20 Shevat 5780

February 14, 2020

I have always found it surprising and instructive that this week’s portion, Yitro (Exodus 18:1-20:23), which contains the revelation at Sinai and the Ten Commandments, is named for a pagan priest. What could be more important in our tradition than the giving of the Torah at Sinai? And yet our Torah portion opens by telling us about the reunion of Moses and his father-in-law, and how, without Jethro, we would not know how to apply the Torah to our daily lives.

The Sages explained this by claiming that Jethro was a convert. Upon hearing the miraculous story Of Israel’s redemption from slavery, he says, “Blessed is the One who delivered you from the Egyptians and from Pharaoh!” And yet I think they were wrong. Jethro never stops being a pagan. Even as he praises the God of Israel as powerful, he acknowledges the existence of other gods. He says, “Now I know that Adonai is greater than all the other gods…” Having delivered Zipporah and her sons to Moses, he takes leave of the Israelites and returns to the land of Midian.

It is surprising then, to learn that it is Jethro who teaches Moses how to apply the newly received Torah to his people. When he sees Moses overworked and understaffed, he offers advice to his son-in-law. He says, “The thing you are doing is not right; you will surely wear yourself out and these people as well…Now listen to me and I’ll give you council and God will be with you…you shall seek out among all the people capable men…let them judge the people at all times…” Thus, it is with Jethro’s advice that Moses creates a judicial system. That system was not a product of Sinai but the advice of a non-Jew speaking to Moses. When he says, “God will be with you,” Jethro suggests that these are not just his laws but part of God’s plan.

As I have learned from others, it is not an accident that this week’s Torah portion is named after Jethro. In fact, this is meant to teach us an important lesson about the nature of revelation – how God speaks to us. Parshat Yitro teaches us that God speaks in many voices. Not only does the Holy One speak in thunder and lightning on a mountain top, sometimes God speaks to us in the ordinary voice of human beings, in the wisdom we learn from others, and in diverse voices of the people around us outside of our own community. Jethro does more than offer advice; he completes God’s teachings.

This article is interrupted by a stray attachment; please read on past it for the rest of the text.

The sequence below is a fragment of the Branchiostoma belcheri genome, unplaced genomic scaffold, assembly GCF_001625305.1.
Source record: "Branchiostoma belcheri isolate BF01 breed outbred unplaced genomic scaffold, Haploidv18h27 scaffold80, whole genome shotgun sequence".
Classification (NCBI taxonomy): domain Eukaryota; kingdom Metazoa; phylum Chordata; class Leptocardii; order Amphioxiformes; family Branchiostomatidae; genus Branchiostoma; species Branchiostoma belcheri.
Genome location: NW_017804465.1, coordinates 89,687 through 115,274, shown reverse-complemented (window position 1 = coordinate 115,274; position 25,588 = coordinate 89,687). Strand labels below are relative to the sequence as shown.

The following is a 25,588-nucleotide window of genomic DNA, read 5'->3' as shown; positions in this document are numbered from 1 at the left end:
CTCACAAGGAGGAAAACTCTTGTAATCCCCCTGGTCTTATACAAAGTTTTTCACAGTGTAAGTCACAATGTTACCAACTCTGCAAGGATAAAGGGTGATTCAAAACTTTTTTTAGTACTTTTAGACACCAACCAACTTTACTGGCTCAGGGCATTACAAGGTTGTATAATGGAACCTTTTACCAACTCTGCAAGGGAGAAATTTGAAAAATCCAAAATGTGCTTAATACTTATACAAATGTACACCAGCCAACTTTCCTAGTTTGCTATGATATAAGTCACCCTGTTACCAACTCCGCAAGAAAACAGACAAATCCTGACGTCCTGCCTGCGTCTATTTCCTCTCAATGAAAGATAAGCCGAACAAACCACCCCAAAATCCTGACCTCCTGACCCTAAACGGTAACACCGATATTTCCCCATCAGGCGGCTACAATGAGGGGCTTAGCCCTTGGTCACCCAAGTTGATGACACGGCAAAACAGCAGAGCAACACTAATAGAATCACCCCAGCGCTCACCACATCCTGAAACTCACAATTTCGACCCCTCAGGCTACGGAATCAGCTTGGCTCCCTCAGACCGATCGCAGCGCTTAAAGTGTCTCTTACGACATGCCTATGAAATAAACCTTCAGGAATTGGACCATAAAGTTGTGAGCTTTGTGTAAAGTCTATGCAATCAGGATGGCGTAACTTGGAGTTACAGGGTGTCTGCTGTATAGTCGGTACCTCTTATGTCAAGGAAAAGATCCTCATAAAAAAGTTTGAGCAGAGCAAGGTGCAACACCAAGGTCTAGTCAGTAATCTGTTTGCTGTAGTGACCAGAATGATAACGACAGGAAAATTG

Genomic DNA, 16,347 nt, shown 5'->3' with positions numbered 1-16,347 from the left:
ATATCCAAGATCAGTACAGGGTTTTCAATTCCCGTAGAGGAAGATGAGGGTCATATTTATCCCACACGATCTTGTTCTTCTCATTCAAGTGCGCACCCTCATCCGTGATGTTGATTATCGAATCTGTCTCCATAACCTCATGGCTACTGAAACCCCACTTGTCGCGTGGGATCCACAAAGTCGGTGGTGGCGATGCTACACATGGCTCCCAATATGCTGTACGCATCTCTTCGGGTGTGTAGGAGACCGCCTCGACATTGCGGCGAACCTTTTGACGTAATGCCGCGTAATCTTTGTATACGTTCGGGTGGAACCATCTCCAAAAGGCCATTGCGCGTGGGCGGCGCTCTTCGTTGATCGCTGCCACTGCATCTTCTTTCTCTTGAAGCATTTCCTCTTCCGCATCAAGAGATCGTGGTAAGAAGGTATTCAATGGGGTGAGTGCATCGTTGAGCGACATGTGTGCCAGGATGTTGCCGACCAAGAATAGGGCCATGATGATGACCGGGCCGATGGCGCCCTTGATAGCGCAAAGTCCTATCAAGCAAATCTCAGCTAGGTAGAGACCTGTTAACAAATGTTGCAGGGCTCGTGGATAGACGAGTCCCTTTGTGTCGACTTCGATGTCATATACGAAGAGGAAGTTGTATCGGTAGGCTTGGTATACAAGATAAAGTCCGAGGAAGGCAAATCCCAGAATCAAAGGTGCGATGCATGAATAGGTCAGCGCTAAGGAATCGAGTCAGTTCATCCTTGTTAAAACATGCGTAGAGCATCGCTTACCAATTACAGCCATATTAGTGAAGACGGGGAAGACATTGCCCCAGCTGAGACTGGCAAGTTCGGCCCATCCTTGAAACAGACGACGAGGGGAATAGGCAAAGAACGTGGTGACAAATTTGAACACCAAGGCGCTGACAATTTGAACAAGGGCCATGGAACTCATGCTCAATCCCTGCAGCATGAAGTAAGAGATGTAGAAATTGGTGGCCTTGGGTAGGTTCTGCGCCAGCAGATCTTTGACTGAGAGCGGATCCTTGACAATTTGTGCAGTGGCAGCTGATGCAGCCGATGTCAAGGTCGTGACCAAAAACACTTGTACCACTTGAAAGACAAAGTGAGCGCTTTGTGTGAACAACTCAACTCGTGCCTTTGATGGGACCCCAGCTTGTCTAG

This means that while we have been taught that God’s will is contained in the Torah it does not end there. If we listen carefully, we can hear revelation all throughout and from all people who are blessed with the divine presence, and in the continuing interpretation of our tradition.  God is speaking to us – sometimes through the unlikely voices of pagan priests and modern-day leaders. Jethro is as much a part of the unfolding truths of Torah as Moses and Mount Sinai.

Abraham Joshua Heschel put it this way, “The surest way of misunderstanding revelation is to take it literally, to imagine that God spoke to the prophet on a long-distance telephone. Yet most of us succumb to such fancy, forgetting that the cardinal sin in thinking about ultimate issues is literal-mindedness…. The error of literal-mindedness is in assuming that things and words have only one meaning. The truth is that things and words stand for different meanings in different situations…”

I realize that “revelation” is not the daily concern of the modern Jew. We don’t spend very much time thinking about this topic – and yet I would suggest that it is at the heart of how we understand ourselves. Parshat Yitro challenges the conventional wisdom. God speaks to us in many ways. We must ask ourselves: are we really listening?